Managing To Learn in Sloan Management Review
You will want to read two articles in the current issue of the MIT Sloan Management Review.
My article (Toyota's Secret: The A3 Report) is a simple summary of Managing To Learn, summarized as well as I could in only four pages, only about a page of which is text. (Forgive the title – publisher's prerogative …) SMR editor-in-chief Michael Hopkins introduces MTL:
"In his book Managing to Learn, John Shook deconstructs the problem-solving journey of one manager and his mentor, and the management mechanism that guided them. The backstory? Shook knows the journey firsthand."
But, more interesting than my piece is Hopkins' own article, "Problem-Solving by Design." Hopkins does a fantastic job of putting the A3 process into contemporary management context, while introducing MTL to a broader audience. As Hopkins says:
“The A3's potency as a management mechanism is one reason that it, and Shook's book, deserve greater attention. (The single-sheet-produces-rigorous-selectivity effect is only the most obvious of the ways that it does its work.) Another reason is that mechanisms in general are scandalously underutilized by managers. Mechanisms are about process. Great mechanisms are about process brilliantly understood. We still live in a management-by-objective world, even if we don't call it that anymore. Think MBO is dead? Just recall your last annual review, your last strategic plan, your last budget. Consider how many managers are given a "number" and told to hit it, how many organizations still function by intent and directive — increase sales, grow Web traffic, improve margin."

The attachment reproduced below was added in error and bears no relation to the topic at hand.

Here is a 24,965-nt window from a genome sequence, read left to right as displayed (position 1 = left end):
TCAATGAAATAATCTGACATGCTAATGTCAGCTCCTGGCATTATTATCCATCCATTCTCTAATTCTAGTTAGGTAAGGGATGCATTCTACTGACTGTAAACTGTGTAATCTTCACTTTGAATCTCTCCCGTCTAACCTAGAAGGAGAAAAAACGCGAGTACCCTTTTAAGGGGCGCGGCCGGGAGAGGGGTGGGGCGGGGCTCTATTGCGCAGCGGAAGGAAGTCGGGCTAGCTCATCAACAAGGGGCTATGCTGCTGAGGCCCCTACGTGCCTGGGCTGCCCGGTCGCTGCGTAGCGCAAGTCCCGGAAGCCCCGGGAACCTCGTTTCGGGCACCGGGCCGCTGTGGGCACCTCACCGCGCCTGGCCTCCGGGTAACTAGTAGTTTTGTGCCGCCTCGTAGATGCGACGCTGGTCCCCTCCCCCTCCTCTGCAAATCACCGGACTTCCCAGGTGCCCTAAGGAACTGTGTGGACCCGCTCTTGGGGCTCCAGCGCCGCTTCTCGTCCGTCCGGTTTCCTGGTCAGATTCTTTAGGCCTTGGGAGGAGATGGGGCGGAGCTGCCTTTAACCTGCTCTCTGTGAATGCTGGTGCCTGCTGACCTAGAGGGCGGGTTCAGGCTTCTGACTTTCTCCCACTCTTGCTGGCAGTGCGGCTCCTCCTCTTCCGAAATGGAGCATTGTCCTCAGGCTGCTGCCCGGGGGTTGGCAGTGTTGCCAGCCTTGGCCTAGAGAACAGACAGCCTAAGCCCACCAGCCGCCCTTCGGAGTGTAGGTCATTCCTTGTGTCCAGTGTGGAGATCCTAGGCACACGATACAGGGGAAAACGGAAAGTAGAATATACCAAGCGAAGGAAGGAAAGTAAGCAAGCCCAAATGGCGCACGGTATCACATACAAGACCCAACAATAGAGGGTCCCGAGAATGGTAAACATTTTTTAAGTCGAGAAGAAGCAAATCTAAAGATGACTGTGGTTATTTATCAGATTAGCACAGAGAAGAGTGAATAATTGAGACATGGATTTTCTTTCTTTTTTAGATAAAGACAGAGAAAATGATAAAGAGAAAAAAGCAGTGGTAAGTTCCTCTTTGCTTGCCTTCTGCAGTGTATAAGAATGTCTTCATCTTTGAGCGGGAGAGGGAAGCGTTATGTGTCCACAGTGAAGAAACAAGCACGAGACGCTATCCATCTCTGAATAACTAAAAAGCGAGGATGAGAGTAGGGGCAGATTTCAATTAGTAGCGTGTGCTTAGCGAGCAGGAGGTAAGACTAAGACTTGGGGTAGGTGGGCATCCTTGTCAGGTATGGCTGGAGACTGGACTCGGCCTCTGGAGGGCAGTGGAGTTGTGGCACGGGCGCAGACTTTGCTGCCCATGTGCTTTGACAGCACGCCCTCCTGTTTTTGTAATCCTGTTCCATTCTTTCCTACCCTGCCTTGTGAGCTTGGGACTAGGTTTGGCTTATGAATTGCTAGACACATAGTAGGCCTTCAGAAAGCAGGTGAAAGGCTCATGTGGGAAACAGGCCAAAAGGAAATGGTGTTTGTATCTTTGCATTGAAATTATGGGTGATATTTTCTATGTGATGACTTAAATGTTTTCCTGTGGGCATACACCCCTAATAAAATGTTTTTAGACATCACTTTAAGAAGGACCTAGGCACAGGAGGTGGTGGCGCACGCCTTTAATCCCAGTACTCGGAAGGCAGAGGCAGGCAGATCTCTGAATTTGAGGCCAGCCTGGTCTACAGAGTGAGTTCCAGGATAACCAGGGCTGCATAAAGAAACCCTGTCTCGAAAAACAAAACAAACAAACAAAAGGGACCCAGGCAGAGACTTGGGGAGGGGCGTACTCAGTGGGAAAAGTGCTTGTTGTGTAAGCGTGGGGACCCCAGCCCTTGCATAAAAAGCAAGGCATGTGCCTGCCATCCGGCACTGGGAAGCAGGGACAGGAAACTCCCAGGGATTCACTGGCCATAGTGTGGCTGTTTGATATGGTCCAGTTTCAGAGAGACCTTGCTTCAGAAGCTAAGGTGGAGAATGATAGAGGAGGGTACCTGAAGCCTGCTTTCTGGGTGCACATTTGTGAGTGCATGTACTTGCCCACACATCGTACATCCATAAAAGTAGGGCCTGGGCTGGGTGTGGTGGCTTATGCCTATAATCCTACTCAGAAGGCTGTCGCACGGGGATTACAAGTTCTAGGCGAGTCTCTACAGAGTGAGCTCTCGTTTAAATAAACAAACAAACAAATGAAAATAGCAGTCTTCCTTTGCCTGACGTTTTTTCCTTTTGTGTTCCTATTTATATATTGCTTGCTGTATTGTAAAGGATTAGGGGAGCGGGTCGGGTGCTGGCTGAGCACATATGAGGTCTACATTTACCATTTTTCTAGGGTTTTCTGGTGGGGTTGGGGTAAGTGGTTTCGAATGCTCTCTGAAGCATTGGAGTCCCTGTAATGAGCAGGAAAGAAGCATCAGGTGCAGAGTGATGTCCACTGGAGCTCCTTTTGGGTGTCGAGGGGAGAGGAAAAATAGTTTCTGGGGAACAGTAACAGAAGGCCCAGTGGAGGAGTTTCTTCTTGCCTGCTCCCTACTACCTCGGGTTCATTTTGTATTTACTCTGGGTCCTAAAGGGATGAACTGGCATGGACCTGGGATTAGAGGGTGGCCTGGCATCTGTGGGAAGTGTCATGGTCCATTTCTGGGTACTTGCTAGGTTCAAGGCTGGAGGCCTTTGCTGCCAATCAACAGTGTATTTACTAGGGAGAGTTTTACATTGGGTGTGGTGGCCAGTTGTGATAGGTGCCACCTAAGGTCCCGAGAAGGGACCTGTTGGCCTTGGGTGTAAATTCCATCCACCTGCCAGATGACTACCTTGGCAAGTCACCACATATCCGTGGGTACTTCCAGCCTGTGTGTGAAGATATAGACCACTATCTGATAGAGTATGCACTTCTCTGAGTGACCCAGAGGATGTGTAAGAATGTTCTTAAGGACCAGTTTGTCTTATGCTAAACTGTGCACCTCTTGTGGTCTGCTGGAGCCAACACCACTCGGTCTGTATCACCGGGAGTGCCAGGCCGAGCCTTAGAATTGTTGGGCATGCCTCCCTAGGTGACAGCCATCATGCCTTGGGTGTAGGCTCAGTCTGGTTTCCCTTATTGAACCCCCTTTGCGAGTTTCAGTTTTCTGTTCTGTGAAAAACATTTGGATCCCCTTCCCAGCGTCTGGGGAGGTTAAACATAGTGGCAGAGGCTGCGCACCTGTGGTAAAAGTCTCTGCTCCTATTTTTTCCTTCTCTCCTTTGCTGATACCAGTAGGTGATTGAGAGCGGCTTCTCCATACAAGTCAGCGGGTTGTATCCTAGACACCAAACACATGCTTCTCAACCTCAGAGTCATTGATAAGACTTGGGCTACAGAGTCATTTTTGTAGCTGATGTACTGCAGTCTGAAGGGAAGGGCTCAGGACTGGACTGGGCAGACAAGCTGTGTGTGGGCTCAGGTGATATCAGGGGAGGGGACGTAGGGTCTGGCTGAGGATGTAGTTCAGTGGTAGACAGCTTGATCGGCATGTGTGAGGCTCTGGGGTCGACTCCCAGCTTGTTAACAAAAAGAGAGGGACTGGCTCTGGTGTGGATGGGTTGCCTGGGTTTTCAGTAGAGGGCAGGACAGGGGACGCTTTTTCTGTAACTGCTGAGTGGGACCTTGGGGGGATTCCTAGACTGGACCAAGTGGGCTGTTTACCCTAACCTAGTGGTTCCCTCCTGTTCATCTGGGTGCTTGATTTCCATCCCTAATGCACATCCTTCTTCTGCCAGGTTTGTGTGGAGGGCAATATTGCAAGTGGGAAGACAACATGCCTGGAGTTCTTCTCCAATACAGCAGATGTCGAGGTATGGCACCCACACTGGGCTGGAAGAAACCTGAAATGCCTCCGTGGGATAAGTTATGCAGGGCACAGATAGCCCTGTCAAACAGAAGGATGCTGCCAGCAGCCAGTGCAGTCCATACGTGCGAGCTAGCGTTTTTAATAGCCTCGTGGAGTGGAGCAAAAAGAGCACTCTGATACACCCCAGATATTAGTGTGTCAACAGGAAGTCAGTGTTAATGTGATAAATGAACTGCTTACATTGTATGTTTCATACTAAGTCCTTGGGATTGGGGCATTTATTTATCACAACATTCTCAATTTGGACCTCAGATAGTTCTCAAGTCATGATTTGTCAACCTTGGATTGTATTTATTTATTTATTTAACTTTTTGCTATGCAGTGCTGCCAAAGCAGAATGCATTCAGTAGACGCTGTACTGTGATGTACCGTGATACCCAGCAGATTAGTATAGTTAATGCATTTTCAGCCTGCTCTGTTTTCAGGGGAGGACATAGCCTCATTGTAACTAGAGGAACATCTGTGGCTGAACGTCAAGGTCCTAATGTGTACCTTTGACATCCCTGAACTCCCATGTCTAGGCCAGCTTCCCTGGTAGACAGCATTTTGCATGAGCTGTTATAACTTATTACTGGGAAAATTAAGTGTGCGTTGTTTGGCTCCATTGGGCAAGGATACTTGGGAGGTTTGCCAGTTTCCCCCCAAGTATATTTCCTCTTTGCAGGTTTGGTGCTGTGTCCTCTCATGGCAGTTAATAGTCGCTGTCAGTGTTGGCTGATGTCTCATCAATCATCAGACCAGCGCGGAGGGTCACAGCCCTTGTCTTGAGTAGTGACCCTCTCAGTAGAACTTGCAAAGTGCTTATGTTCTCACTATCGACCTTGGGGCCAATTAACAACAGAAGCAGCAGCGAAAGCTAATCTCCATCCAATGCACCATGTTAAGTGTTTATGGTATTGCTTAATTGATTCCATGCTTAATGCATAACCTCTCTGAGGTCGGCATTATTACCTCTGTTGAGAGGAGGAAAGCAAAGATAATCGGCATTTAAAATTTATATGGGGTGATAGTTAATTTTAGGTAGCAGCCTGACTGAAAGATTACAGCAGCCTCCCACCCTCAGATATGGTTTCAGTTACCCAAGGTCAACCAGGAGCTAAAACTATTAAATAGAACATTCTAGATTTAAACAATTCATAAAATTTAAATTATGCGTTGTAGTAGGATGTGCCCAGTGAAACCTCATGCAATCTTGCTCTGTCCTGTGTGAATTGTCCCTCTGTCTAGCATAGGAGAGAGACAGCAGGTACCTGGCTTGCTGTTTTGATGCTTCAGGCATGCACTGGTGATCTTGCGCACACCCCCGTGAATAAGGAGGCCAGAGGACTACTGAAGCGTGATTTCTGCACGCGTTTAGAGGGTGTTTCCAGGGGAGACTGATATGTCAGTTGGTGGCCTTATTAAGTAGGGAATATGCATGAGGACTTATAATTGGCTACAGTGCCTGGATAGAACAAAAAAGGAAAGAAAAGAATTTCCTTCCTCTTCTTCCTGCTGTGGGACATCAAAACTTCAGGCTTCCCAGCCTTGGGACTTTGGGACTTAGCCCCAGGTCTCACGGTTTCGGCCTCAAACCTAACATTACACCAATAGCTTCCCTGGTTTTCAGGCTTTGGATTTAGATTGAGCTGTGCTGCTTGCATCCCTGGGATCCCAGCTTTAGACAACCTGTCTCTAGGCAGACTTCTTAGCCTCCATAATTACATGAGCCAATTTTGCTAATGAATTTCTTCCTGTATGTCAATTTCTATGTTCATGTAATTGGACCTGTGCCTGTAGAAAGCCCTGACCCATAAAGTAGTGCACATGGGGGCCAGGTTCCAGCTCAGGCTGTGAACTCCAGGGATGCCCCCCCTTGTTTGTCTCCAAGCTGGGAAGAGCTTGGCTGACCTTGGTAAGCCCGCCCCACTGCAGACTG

Links are below. You will probably need to register with Sloan Management Review, but it's free, easy, and quick.
I'm already finding the links useful in providing help to people who need a quick overview of the A3 process.
Toyota's Secret: The A3 Report
By John Shook
Problem Solving By Design
By Michael S. Hopkins
Lean Enterprise Institute, Inc.
Are You Ready for the Next Crisis?
We think the presence of a robust, socio-technically balanced lean management and operating system—based on the Lean Transformation Framework—was invaluable in helping Cleveland Clinic handle the challenges arising from the pandemic, write John Shook and Lisa Yerian.
Jidoka Supports Leaders Who Welcome Problems with John Shook
In this clip from last year's Virtual Learning Experience, LEI Senior Advisor John Shook explains the socio-technical system of Jidoka, where the human and machine work are separated and allocated with purpose, and how this lean pillar supports the lean ideal of "respect for people."
Two Giants, Two Communities, One Lasting Thing
In this graceful elegy of the impact of two pioneers who recently passed away, John Shook says: "Ezra and Norm belonged to adjacent communities – one studied Japan, the other promoted enterprise improvement.Ezra and the many proponents of the Japanese management boom set the table; Norm and his peers opened doors to achieving practical betterment."